Genetic Code for Children's Brain Cancer Deciphered

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The genetic code for the most common type of children’s brain cancer, medulloblastoma, has been deciphered by researchers at the Johns Hopkins Kimmel Cancer Center. One of the most notable findings is that genetic changes in children’s cancers are much different from tumors in adults.

Brain cancer is a leading killer of children with cancer

More children die of brain tumors than from any other type of cancer in young people. Medulloblastoma accounts for 15 to 20 percent of all pediatric brain tumors, according to Children’s Hospital Boston. These tumors are located in the cerebellum, which is the part of the brain that controls balance and other motor functions.

The scientists at Johns Hopkins found that children with medulloblastoma have five- to tenfold fewer cancer-linked alterations in their genomes when compared with adults. According to Victor Velculescu, MD, PhD, associate professor of oncology at the Kimmel Cancer Center, “with fewer alterations, the hope is that it may be easier to use the information to develop new therapies for them.”

Effective therapies are needed. Currently, the use of chemotherapy and radiation results in long-term side effects, including hearing loss, loss of height secondary to the radiation, and endocrine dysfunction from radiating the pituitary gland/hypothalamus. Some children develop secondary tumors 8 to 12 years after radiation treatment.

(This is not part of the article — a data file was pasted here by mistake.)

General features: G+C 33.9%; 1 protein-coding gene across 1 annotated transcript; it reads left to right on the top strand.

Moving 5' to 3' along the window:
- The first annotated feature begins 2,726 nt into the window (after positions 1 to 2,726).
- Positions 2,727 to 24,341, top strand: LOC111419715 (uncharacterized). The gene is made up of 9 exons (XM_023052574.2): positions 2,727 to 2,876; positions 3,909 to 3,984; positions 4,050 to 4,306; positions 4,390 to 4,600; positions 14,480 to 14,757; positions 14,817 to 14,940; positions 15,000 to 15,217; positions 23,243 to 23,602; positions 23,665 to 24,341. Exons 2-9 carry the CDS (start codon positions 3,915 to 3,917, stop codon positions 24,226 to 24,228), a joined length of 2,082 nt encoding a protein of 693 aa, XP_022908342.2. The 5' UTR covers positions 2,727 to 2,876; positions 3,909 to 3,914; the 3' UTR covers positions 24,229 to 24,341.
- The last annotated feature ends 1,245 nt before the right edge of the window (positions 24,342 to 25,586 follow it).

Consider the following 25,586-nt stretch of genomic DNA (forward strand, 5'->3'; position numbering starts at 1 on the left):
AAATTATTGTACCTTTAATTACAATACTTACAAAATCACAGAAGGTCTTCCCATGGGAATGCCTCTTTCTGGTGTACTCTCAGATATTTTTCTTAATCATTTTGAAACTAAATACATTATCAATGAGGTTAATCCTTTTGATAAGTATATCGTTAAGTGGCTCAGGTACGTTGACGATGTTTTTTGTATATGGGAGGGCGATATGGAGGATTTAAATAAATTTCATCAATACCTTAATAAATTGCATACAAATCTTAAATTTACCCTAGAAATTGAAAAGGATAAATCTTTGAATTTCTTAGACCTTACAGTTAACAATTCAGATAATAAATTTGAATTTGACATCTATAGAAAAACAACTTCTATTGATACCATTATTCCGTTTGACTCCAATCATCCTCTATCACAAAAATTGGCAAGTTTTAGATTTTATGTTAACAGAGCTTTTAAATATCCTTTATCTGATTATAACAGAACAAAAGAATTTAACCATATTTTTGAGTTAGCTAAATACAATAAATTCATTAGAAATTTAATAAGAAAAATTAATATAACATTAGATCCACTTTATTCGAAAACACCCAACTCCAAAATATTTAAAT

The expected five-year survival for children with standard risk medulloblastoma is 65 to 80 percent, and 60 percent for high-risk disease. The results in infants are disappointing. In children who relapse, there is no effective curative therapy.

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In the Johns Hopkins study, the scientists sequenced nearly all protein-encoding genes in 22 samples of pediatric medulloblastoma and compared them with normal DNA from each patient. The researchers uncovered an average of 11 mutations in each tumor sample.

Once the scientists had this information, they evaluated another set of 66 medulloblastomas, including some taken from adults, to determine how the mutations changed the proteins made by the genes. They then found that the majority of the mutations collect within a few gene pathways, and one pathway in particular, named “epigenetic,” is of special interest.

Until now, scientists have been puzzled about what may cause medulloblastoma. Research has been focused on examining some of the possible genetic pathways. Now one has been found.

“These epigenetic changes may be more important than we thought in childhood cancers,” according to Will Parsons, MD, PhD, formerly of Johns Hopkins and now an assistant professor at Texas Children’s Cancer Center and Baylor College of Medicine.

Medulloblastomas affect about 400 children per year in the United States. Peak incidence is between the ages of 3 and 8, but it can occur anywhere from the newborn up into adulthood. Common symptoms may include headache (from increased pressure within the brain), vomiting, fatigue, and lethargy. Because the duration of symptoms is usually short, children are typically diagnosed with the flu.

By deciphering the genetic code for the most common type of children’s brain cancer, scientists have opened a door for new therapies. According to Parsons, “any information that allows us to understand a patient’s prognosis or provides clues about therapies that might work best in a patient is crucial and will help us provide better care.”

SOURCES:
Children’s Hospital Boston
Parsons DW et al. Science 2010 Dec. 16

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